After a couple of years aging in large wine size barrels, the vinegar is now ready for aging in a battery of five handcrafted wooden casks of descending sizes. The types of wood used in the five barrels may vary as well, contributing different characteristics to the vinegar. A producer may, for example, use chestnut for color, juniper for aroma, cherry wood for sweetness, etc. Barrel filling takes place in the winter since the cold weather causes slow alcohol fermentation; thus, the brew is allowed to settle which clarifies the vinegar. In turn, the hot summer months contribute to evaporation and concentration of the vinegar. Once a year, they top off the casks to 4/5 full by replenishing the smallest cask with liquid from the second smallest, the second smallest with liquid from the next largest…and so on, down the line. Only the largest cask of the five casks is replenished with liquid that has been outside the series of five.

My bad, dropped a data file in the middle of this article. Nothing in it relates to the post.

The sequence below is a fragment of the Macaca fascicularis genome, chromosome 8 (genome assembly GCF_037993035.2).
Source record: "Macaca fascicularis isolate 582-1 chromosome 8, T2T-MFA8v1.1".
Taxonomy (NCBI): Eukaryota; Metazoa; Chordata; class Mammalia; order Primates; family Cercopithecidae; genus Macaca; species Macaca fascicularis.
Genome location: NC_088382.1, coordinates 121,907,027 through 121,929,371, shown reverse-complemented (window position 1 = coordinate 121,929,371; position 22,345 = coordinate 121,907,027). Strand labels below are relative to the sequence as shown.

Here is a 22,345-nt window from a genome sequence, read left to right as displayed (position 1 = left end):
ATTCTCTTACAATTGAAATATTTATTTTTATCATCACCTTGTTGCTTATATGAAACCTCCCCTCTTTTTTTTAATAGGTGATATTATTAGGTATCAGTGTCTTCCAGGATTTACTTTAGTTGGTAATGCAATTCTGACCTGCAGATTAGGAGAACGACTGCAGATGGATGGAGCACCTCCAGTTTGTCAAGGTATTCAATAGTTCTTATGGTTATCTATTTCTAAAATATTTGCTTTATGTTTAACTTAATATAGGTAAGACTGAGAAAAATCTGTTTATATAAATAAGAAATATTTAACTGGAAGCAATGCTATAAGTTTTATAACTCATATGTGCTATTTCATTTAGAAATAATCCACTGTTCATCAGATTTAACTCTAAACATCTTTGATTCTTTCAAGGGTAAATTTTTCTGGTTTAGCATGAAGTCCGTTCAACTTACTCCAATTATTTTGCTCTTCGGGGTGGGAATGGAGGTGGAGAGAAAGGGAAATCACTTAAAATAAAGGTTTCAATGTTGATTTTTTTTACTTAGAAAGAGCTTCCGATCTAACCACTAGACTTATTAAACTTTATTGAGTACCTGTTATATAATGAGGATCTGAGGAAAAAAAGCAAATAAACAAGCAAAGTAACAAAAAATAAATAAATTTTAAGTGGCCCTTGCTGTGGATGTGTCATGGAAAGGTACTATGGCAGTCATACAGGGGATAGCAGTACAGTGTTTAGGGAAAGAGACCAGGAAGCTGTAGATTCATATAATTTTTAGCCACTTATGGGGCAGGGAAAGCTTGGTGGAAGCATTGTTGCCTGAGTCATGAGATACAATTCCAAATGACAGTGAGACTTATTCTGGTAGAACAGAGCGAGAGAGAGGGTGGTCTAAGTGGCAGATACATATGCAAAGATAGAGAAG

After a minimum of 12 years of aging, a small amount is drawn off of the smallest barrel for bottling. To receive the tradizionale designation, the vinegar has to undergo rigorous production examinations, and finally pass blind-taste testing by master tasters of the official consortium, ie cooperative. If the vinegar fulfills all the requirements, the consortium (not the producer) bottles and seals it. Additionally, if the vinegar is aged 25 years and passes all the tests, it can be labeled as extra vecchio (extra-old). You can see why tradizionale is so costly when you see how the producer has invested so much money, not to mention many years nurturing it to maturity.

COMMERCIALE BALSAMIC